In relatively simple terms, it’s a measure of the fuel’s resistance to premature detonation, or the early ignition of the fuel/air mixture by compression before it would normally be ignited by the firing of the spark plugs in the engine’s combustion chamber.
This early ignition of the fuel/air mixture creates a shock wave within the cylinder which collides with the still upwardly moving piston, knocking it against the cylinder walls. The resulting noise is often detected by the operator as a “knock” or “ping” coming from the engine, and over time can cause significant engine damage.
A fuel’s octane rating can be measured in several ways. In the United States and Canada, the most common rating shown on the gas pump is the Anti-Knock Index (AKI), which is the average of the fuel’s Research Octane Number (RON) and Motor Octane Number (MON).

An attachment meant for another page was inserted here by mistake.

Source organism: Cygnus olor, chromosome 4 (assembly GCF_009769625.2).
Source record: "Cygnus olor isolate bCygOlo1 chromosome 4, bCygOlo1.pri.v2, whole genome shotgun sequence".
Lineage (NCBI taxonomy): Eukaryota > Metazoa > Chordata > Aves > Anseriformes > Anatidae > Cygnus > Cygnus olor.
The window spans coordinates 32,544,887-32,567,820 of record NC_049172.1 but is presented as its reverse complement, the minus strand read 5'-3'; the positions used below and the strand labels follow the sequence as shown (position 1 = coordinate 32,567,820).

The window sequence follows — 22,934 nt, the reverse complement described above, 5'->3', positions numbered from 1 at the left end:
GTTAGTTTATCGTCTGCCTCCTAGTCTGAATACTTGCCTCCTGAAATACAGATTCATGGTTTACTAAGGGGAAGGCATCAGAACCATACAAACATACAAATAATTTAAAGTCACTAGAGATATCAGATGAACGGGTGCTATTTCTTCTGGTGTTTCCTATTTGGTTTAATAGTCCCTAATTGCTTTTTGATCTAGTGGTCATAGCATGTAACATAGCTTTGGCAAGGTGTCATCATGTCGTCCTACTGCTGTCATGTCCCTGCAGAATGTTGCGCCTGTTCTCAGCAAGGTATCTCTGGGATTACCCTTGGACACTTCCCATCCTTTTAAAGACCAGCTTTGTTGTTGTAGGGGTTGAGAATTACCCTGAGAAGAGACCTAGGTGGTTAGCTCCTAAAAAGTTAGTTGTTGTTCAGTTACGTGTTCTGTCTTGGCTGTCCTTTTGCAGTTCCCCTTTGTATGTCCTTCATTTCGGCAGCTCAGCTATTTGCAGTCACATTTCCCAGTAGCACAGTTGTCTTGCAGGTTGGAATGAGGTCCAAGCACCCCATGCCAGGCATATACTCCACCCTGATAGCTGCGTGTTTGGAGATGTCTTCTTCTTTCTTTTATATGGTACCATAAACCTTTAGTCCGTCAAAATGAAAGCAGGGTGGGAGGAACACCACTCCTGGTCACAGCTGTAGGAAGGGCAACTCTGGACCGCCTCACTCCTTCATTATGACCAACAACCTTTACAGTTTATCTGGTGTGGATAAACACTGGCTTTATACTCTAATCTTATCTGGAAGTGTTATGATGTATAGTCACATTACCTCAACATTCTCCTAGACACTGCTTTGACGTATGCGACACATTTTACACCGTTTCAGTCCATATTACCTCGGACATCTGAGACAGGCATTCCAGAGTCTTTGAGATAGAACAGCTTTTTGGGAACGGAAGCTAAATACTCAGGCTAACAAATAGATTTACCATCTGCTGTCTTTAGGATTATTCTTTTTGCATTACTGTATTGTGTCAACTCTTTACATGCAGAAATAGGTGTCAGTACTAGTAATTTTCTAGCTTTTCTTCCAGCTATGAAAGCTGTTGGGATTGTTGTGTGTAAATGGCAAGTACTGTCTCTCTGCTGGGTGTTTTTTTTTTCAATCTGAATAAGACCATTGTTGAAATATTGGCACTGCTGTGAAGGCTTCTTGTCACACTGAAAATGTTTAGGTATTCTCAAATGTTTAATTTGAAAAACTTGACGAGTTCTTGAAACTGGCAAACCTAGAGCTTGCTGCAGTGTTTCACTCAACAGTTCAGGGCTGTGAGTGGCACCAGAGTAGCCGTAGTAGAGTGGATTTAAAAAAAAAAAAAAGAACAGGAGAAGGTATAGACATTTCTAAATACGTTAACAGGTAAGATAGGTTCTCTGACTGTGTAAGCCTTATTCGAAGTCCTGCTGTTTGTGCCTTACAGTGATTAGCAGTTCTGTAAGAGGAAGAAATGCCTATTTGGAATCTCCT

This is typically shown at the pump by the abbreviation R+M/2, on a bright yellow label with black lettering. In other countries, the Research Octane Number may be more common.
Your Sea-Doo engine is designed to run most efficiently with fuel of a specific octane rating. For all engines except the 300hp Rotax 1630 ACE - 300, look for unleaded fuel with an AKI (RON+MON)/2 octane rating of 87 (or an RON octane rating of 91).
Craft using the high-performance ACE - 300 engine require a higher octane level for best performance, fuel economy and engine life. Use Premium gasoline with an AKI (RON+MON)/2 octane rating of 91 (or an RON octane rating of 95).
These octane requirements can also be found in the Sea-Doo Operator's Guide that comes with each craft.